As I get older, I seem to reminisce more. I had a great time and wouldn't trade anything I have done.
But why reminisce? Simple. Besides #35, #50 holds a memory for me.
This is the first piece of equipment that the "Friends of Locomotive #35 inc." rescued and restored ourselves.
We were a bunch of kids just farting around, but this car got our juices flowing to really learn how to restore trains.
After 16+ years, the weather has taken its toll and #50 was looking worse for wear.
After some major efforts by our volunteers, 3 sides of #50 are looking reat!
One more side to go and we can wrap up this job for the year.
Even though we have new projects, we still have to be able to maintain what we have on site and this seems to take up alot of time, but its very necessary, especially when everything is out in the weather year round.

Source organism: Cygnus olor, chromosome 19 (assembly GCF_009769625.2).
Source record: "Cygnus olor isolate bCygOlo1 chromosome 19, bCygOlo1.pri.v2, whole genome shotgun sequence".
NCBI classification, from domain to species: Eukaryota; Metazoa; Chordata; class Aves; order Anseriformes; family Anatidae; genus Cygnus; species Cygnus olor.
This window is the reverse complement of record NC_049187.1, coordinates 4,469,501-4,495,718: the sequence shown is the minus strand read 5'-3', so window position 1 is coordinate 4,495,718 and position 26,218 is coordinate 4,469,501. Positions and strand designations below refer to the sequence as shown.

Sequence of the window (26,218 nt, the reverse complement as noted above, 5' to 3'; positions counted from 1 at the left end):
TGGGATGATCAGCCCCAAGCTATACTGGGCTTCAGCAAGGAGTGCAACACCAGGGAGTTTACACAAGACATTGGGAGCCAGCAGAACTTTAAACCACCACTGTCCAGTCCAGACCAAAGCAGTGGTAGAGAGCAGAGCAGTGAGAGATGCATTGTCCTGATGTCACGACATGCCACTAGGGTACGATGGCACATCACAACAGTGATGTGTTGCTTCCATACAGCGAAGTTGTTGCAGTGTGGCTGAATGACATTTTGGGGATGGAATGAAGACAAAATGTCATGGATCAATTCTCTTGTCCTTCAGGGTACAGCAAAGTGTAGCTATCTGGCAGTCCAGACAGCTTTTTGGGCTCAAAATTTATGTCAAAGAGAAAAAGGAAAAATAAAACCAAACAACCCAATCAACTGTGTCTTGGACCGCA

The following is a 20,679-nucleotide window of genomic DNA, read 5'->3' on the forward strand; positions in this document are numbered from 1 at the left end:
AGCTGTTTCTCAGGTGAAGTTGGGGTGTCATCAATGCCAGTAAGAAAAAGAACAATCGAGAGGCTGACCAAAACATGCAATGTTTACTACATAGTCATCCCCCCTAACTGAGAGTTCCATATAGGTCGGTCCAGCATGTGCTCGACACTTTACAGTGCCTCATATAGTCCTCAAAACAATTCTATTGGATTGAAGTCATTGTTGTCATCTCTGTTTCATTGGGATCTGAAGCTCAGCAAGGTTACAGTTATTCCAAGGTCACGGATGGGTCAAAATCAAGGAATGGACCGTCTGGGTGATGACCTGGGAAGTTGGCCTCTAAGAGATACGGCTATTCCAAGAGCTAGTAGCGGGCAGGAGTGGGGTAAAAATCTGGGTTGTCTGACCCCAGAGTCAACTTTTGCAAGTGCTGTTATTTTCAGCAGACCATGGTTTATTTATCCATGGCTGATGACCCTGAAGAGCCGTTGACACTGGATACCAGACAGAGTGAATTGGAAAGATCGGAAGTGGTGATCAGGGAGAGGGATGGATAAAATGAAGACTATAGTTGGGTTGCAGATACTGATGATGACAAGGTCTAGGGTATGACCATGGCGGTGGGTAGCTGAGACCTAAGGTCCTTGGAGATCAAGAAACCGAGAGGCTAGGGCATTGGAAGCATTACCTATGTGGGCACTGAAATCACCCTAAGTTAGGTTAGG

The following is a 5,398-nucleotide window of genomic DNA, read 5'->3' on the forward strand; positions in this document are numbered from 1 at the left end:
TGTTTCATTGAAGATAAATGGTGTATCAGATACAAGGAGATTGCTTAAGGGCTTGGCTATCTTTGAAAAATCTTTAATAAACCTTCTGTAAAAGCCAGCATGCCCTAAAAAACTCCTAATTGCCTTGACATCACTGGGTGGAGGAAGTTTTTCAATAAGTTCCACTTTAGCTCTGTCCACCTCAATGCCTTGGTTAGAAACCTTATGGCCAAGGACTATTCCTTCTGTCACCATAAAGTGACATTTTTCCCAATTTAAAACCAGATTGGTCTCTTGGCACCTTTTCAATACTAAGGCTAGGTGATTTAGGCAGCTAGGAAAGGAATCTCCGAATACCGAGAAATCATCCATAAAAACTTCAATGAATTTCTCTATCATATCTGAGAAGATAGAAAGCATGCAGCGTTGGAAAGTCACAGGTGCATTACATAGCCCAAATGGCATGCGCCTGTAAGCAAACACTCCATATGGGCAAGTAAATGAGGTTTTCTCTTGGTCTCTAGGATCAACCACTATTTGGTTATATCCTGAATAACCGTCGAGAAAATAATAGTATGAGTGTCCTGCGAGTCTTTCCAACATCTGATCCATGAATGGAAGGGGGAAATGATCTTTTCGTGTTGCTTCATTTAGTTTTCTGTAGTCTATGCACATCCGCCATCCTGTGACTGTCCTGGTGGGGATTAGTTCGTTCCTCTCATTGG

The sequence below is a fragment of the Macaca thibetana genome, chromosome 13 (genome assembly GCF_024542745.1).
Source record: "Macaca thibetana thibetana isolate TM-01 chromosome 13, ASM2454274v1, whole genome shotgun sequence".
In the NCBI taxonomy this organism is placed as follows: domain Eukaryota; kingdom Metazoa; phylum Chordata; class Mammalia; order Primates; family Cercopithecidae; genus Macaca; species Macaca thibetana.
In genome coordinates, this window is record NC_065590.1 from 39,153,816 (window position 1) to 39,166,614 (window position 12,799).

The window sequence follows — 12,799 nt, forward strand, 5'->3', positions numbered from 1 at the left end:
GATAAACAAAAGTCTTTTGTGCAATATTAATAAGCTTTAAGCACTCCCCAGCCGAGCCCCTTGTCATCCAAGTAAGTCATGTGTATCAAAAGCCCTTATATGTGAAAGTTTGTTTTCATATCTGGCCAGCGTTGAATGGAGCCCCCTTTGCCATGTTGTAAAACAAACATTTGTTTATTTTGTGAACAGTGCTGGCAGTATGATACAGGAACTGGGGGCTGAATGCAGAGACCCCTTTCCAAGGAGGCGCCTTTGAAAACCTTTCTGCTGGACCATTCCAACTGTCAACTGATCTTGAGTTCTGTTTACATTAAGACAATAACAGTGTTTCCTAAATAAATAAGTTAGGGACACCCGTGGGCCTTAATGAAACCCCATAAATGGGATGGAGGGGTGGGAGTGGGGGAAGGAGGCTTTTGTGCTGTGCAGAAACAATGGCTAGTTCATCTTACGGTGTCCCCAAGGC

As summer winds down, we are now preparing for the Oyster Festival which is our largest revenue stream.
We will once again need many hands to help out at the food booth, visitors center, station and the display yard.
anyone who is interested in lendind a hand for a day or two can contact me directly at
or John Specce at john.
We hope to see you there on SATURDAY & SUNDAY October 13+14.
Keep it real folks!

Sunday, August 19, 2012

Hello, yeah , its been awhile-not much, how 'bout you....

HI all:
sorry I haven't been as vocal a poster as the last few years but time and work caught up with me and I haven't had the time to post. SORRY!!!!!!!
Lets get on with it then.
Just an fyi as to the title of this post.. If you are a child of the 1970's as I am, you might remember the song.
I'd really love to see you tonight by Dan Seals. I know, I'm getting old.